Little wonder that the local press has heralded the ruling. However, the giant Eurozone groups that own many of the banks will inevitably rush to point out to EU policymakers the similarities to the harsh treatment handed out to them across the northern border in Hungary, where they were forced to shoulder huge losses in a similar scheme to convert foreign currency debt pushed through by the government. Budapest has also inflicted high taxes on the banks, which has seen it in almost constant conflict with Brussels over the past two years. Meanwhile, lending has almost dried up as the banks cut exposure in a market they complain is beset by the risks of erratic policy.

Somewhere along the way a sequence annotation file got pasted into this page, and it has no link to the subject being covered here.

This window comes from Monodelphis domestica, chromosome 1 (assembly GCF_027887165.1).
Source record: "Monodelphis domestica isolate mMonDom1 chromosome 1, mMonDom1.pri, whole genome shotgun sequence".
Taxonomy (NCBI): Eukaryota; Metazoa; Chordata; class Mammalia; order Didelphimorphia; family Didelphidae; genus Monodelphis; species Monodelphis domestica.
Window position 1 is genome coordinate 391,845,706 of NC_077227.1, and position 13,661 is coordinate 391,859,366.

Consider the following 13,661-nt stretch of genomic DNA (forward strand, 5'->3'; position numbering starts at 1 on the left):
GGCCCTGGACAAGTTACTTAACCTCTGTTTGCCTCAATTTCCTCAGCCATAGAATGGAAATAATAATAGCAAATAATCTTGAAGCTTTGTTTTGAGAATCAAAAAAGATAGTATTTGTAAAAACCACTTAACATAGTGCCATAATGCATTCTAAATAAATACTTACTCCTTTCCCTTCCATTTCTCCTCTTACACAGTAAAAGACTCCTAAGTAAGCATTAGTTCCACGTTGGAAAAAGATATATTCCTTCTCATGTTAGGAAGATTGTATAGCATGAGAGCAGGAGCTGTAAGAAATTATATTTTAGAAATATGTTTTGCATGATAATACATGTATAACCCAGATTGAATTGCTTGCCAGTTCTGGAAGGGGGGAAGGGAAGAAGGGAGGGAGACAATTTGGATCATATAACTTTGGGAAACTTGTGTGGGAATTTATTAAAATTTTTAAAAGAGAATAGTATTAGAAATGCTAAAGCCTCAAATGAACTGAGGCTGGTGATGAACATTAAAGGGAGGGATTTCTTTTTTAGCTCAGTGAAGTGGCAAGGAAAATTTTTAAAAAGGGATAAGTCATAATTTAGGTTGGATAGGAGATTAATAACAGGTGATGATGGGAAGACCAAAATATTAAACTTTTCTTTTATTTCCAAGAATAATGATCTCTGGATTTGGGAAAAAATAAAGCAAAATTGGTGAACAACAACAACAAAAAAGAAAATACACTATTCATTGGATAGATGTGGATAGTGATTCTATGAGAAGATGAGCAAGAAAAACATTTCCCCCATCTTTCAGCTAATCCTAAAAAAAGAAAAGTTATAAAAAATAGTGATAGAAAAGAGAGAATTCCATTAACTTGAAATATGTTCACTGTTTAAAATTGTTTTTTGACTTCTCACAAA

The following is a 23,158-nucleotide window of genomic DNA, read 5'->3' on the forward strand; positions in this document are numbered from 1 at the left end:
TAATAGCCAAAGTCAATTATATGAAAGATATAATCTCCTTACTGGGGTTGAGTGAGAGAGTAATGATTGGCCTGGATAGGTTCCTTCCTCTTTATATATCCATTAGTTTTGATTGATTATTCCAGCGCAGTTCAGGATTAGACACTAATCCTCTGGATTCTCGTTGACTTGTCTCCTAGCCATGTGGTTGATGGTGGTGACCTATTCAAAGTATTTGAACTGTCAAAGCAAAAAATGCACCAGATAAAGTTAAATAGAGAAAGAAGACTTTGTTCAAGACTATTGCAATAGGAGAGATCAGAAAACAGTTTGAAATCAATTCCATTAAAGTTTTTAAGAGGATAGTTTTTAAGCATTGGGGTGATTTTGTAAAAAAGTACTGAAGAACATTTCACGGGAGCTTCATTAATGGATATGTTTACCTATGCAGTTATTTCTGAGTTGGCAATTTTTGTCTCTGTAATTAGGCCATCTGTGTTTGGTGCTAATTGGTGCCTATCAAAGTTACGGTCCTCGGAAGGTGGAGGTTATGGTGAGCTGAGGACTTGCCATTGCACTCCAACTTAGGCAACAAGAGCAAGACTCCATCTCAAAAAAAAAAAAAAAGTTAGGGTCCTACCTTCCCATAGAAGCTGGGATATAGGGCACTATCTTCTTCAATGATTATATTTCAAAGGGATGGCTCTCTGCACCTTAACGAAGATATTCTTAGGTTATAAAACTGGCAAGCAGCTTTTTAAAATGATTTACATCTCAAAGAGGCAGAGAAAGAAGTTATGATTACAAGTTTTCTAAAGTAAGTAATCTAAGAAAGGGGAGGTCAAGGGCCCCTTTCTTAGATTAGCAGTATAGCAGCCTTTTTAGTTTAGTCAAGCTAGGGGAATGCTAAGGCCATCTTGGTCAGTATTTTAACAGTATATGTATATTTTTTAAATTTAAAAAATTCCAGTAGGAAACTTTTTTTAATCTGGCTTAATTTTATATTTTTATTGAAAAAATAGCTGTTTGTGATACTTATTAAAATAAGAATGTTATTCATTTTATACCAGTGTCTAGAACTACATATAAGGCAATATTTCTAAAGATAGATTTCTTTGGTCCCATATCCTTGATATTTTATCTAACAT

That is a risk Croatia clearly faces should they suffer similar damage there. "Despite the lack of detail on how the new rates will be set, one possibility is that these loans will be repaid at their original exchange rate," warns Oliveira da Silva at IHS Global Insight. "If so, then the lenders involved in the case would face considerable losses - we estimate these could be worth up to about HRK7bn (€933m), equivalent to around 1.7% of total sector assets. The situation would be significantly costlier for the sector if this case leads to other similar actions on lending denominated or indexed in euro."

Related Articles

UK demands for EU reform provoke fury in Visegrad

bne IntelliNews - The Visegrad states raised a chorus of objection on November 10 as the UK prime minister demanded his country's welfare system be allowed to discriminate between EU citizens. The ... more